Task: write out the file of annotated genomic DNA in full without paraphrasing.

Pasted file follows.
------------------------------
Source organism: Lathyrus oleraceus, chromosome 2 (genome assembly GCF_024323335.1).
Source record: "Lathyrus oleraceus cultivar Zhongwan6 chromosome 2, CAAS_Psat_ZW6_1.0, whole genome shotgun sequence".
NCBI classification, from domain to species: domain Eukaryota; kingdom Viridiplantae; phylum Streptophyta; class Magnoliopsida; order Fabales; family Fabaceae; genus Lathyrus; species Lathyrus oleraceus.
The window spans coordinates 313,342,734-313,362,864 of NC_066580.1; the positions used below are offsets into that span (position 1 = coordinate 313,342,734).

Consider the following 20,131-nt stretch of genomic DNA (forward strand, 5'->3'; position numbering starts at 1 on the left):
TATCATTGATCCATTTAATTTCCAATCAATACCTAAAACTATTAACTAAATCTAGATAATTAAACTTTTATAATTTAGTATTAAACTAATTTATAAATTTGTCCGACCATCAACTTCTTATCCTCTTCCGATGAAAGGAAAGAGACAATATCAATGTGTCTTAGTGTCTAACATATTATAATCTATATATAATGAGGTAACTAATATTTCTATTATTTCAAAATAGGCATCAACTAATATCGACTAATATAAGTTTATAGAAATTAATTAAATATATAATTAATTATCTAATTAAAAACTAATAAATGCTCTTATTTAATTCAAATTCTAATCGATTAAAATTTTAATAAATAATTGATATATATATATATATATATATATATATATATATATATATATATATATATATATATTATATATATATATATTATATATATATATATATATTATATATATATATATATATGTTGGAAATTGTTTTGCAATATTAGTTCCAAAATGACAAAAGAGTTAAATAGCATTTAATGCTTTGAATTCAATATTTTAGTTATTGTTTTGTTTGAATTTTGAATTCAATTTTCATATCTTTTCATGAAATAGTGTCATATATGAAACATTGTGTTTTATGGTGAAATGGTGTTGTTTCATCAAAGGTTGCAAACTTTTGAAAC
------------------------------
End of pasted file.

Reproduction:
Source organism: Lathyrus oleraceus, chromosome 2 (genome assembly GCF_024323335.1).
Source record: "Lathyrus oleraceus cultivar Zhongwan6 chromosome 2, CAAS_Psat_ZW6_1.0, whole genome shotgun sequence".
NCBI classification, from domain to species: domain Eukaryota; kingdom Viridiplantae; phylum Streptophyta; class Magnoliopsida; order Fabales; family Fabaceae; genus Lathyrus; species Lathyrus oleraceus.
The window spans coordinates 313,342,734-313,362,864 of NC_066580.1; the positions used below are offsets into that span (position 1 = coordinate 313,342,734).

Consider the following 20,131-nt stretch of genomic DNA (forward strand, 5'->3'; position numbering starts at 1 on the left):
TATCATTGATCCATTTAATTTCCAATCAATACCTAAAACTATTAACTAAATCTAGATAATTAAACTTTTATAATTTAGTATTAAACTAATTTATAAATTTGTCCGACCATCAACTTCTTATCCTCTTCCGATGAAAGGAAAGAGACAATATCAATGTGTCTTAGTGTCTAACATATTATAATCTATATATAATGAGGTAACTAATATTTCTATTATTTCAAAATAGGCATCAACTAATATCGACTAATATAAGTTTATAGAAATTAATTAAATATATAATTAATTATCTAATTAAAAACTAATAAATGCTCTTATTTAATTCAAATTCTAATCGATTAAAATTTTAATAAATAATTGATATATATATATATATATATATATATATATATATATATATATATATATATATATATTATATATATATATATTATATATATATATATATATTATATATATATATATATATGTTGGAAATTGTTTTGCAATATTAGTTCCAAAATGACAAAAGAGTTAAATAGCATTTAATGCTTTGAATTCAATATTTTAGTTATTGTTTTGTTTGAATTTTGAATTCAATTTTCATATCTTTTCATGAAATAGTGTCATATATGAAACATTGTGTTTTATGGTGAAATGGTGTTGTTTCATCAAAGGTTGCAAACTTTTGAAAC